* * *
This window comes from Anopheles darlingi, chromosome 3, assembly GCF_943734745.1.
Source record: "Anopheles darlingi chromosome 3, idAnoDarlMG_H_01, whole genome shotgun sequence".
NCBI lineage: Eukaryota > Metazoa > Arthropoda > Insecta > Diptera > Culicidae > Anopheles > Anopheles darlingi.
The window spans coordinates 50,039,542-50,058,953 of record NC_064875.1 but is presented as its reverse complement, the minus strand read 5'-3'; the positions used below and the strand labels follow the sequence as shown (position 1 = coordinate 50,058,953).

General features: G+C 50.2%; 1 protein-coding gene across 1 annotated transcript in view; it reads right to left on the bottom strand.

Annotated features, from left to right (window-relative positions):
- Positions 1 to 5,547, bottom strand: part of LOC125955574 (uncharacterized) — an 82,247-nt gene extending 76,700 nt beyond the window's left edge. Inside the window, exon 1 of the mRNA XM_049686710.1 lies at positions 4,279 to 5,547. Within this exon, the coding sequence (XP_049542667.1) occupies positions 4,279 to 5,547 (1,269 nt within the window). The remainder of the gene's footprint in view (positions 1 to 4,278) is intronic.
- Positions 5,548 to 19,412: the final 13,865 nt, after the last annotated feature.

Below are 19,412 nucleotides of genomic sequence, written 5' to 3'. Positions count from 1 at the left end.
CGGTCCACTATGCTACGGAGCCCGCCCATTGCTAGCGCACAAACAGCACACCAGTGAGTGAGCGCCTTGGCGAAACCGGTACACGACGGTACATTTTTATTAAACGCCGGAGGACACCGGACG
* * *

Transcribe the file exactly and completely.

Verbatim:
This window comes from Anopheles darlingi, chromosome 3, assembly GCF_943734745.1.
Source record: "Anopheles darlingi chromosome 3, idAnoDarlMG_H_01, whole genome shotgun sequence".
NCBI lineage: Eukaryota > Metazoa > Arthropoda > Insecta > Diptera > Culicidae > Anopheles > Anopheles darlingi.
The window spans coordinates 50,039,542-50,058,953 of record NC_064875.1 but is presented as its reverse complement, the minus strand read 5'-3'; the positions used below and the strand labels follow the sequence as shown (position 1 = coordinate 50,058,953).

General features: G+C 50.2%; 1 protein-coding gene across 1 annotated transcript in view; it reads right to left on the bottom strand.

Annotated features, from left to right (window-relative positions):
- Positions 1 to 5,547, bottom strand: part of LOC125955574 (uncharacterized) — an 82,247-nt gene extending 76,700 nt beyond the window's left edge. Inside the window, exon 1 of the mRNA XM_049686710.1 lies at positions 4,279 to 5,547. Within this exon, the coding sequence (XP_049542667.1) occupies positions 4,279 to 5,547 (1,269 nt within the window). The remainder of the gene's footprint in view (positions 1 to 4,278) is intronic.
- Positions 5,548 to 19,412: the final 13,865 nt, after the last annotated feature.

Below are 19,412 nucleotides of genomic sequence, written 5' to 3'. Positions count from 1 at the left end.
CGGTCCACTATGCTACGGAGCCCGCCCATTGCTAGCGCACAAACAGCACACCAGTGAGTGAGCGCCTTGGCGAAACCGGTACACGACGGTACATTTTTATTAAACGCCGGAGGACACCGGACG